With all the fanfare this week regarding the filling of the C-44 Reservoir, I thought I’d share the C-44’s “birth certificate.” It’s pretty old. This photograph below is from the Florida Archives in Tallahassee and is part of a series of survey maps stating “Survey by G.V. Scott and J.D. Weems. Made under direction of F.C. Elliott, Chief Drainage Engineer, Tallahassee, Florida. July 6, 1915.”
-1915 historic blueprint for the St Lucie Canal, Florida Archives (click for larger image) At first glance, the giant photo of the survey is hard to read. The blue background and white lines are a bit dizzying. So I printed the survey out and colored it trying to get an idea of what was what. Looking below, from left to right, we can see Lake Okeechobee. We can also note the cut-in of “Chauncey Bay,” and the saw grass/glades marsh running both north and south connecting with the Halpatiokee Marsh and Allapttah Flats on the east side of “high pine” culminating south at Annie, near today’s Indiantown. This survey reveals the once extensive and beautiful, virgin, slash-pine forests that covered most of our lands. imagine the wildlife! We can also see the crooked black line, running east, that was to become the St Lucie Canal or C-44. We notice the “Green Ridge” clearly separating sprawling Lake Okeechobee from the petit St Lucie River to the east of the “Cane Slough,” an area that today must be drained lands somewhere around Kanner Highway and Bridge Road. If you study the “blue birth certificate survey,” there area many other notations, but those mentioned are what I colored.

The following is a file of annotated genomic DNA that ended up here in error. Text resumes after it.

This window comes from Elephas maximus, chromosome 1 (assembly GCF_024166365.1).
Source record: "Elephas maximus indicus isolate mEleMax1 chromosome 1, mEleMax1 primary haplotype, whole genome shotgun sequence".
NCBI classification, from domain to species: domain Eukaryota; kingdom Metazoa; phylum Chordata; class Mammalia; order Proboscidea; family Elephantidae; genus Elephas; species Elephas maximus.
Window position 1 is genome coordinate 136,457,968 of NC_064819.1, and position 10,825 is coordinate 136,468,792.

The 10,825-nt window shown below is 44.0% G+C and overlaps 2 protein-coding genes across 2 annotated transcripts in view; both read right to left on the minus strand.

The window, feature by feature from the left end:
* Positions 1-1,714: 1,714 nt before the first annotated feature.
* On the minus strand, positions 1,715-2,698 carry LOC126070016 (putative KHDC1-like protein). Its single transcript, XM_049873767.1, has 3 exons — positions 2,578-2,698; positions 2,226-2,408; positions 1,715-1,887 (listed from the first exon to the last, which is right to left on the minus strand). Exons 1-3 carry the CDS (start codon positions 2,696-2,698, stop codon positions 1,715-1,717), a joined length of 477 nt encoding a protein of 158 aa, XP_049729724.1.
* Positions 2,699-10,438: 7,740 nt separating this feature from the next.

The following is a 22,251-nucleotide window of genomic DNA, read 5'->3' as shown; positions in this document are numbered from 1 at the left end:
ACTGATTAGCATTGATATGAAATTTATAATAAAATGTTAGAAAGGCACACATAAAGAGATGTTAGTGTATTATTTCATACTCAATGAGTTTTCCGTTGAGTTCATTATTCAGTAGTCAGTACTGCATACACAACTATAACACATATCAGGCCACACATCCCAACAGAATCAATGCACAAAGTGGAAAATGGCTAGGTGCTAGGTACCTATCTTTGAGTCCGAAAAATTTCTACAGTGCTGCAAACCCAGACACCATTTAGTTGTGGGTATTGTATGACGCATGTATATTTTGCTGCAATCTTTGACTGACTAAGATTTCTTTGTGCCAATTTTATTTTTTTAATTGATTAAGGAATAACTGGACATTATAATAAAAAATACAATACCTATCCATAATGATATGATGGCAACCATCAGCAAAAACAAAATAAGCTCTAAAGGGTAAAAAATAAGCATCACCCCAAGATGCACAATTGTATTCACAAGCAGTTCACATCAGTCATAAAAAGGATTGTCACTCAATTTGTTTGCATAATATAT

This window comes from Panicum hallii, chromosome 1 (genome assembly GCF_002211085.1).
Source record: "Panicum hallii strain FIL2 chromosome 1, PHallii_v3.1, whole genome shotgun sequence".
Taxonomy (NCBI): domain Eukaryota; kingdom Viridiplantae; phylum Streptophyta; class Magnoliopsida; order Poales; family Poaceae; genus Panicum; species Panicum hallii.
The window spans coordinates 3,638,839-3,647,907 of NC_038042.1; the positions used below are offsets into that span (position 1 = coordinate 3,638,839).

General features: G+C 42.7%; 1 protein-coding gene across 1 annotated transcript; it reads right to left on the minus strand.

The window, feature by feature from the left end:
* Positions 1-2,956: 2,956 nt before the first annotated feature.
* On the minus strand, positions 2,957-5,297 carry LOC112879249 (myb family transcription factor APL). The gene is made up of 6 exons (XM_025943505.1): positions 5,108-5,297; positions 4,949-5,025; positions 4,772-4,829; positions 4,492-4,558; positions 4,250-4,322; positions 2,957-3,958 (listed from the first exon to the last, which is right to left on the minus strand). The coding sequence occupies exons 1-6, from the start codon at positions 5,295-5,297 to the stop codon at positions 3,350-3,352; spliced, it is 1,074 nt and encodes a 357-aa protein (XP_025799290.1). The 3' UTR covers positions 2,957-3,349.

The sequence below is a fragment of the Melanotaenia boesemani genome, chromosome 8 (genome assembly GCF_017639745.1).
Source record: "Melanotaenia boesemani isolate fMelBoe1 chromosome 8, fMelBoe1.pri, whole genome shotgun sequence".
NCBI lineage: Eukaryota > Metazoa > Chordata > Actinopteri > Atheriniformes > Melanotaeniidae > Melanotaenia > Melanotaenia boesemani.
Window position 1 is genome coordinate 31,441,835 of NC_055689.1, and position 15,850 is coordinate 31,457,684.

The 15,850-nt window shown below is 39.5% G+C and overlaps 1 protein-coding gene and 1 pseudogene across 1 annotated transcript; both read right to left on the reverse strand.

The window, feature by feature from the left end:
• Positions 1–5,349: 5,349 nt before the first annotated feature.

It’s amazing isn’t it? There are no boundaries except the one’s we make. In 1915 this area not only was a forest, glades, slough, and marsh but was mapped as Palm Beach County. Today the region contains Martin, St Luice, Okeechobee and Palm Beach counties.
How amazing this Florida Jungle must have been before we tamed it. Before we drained it. I especially wonder what the Cane Slough looked like. Headwaters of the St Lucie? The fishing must have been magnificent!
As Thanksgiving approaches, I wish to state that I am thankful that I belong to a generation of people trying to restore these lands rather than trying to drain them. Water is lifeblood. I always remember, my dad’s friend Mr Hadad saying to me: “Jacqui we spent a hundred years draining the water off the lands, and we’ll spend the next hundred putting it back on.” We should think about this when we have a sip of water while eating turkey!